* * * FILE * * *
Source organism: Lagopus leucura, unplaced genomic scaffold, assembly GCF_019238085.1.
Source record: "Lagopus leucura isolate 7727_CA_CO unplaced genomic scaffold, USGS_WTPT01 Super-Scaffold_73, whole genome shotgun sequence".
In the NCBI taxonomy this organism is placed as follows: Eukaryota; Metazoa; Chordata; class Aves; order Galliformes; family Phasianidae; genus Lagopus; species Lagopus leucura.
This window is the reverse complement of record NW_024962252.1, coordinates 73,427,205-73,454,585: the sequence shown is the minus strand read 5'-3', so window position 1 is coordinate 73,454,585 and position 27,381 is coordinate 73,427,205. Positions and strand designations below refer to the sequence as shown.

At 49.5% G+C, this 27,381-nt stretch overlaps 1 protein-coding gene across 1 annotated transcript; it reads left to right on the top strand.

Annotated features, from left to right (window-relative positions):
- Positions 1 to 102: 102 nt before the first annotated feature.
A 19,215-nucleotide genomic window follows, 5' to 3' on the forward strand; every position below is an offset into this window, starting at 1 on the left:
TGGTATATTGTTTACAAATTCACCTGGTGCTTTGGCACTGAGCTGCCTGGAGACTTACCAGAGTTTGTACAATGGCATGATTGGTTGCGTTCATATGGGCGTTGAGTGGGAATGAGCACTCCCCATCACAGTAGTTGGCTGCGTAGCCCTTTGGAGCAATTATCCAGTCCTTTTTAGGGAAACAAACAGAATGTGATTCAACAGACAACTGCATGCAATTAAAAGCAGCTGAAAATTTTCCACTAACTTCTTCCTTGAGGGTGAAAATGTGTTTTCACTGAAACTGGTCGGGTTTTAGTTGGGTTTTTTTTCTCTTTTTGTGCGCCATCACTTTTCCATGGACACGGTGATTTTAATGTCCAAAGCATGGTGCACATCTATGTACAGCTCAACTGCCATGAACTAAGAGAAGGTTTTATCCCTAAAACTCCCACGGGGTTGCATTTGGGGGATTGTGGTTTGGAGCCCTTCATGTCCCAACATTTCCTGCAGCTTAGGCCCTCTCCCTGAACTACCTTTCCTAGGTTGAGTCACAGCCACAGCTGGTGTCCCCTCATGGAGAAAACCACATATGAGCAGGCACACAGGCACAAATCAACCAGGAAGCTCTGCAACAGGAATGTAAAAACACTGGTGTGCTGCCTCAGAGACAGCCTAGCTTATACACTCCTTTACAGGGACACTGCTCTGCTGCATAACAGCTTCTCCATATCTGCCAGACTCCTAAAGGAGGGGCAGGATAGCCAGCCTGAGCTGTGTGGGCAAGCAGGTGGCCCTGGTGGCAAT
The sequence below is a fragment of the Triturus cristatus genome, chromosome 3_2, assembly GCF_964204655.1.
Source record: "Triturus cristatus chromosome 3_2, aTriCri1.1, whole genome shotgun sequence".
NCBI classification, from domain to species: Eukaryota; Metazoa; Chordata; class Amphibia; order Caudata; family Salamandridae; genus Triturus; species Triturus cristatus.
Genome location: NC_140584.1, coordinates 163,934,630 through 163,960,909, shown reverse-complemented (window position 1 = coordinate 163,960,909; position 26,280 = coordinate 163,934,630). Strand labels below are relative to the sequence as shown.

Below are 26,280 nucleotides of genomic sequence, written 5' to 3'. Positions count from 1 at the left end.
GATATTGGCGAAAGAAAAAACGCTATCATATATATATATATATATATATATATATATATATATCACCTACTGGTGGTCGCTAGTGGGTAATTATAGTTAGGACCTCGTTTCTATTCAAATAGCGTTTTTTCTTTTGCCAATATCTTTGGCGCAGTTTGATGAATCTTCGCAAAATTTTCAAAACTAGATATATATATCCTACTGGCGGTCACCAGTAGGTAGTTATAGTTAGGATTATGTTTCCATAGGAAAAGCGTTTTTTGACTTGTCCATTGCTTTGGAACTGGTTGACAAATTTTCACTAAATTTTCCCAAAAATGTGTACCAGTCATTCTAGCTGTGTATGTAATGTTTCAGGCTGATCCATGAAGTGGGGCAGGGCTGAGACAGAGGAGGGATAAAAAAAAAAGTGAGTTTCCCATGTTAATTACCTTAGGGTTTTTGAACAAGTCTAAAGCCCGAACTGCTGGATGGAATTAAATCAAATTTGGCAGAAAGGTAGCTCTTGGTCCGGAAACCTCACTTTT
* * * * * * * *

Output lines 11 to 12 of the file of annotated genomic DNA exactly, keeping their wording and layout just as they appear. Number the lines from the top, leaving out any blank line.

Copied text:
Source record: "Triturus cristatus chromosome 3_2, aTriCri1.1, whole genome shotgun sequence".
NCBI classification, from domain to species: Eukaryota; Metazoa; Chordata; class Amphibia; order Caudata; family Salamandridae; genus Triturus; species Triturus cristatus.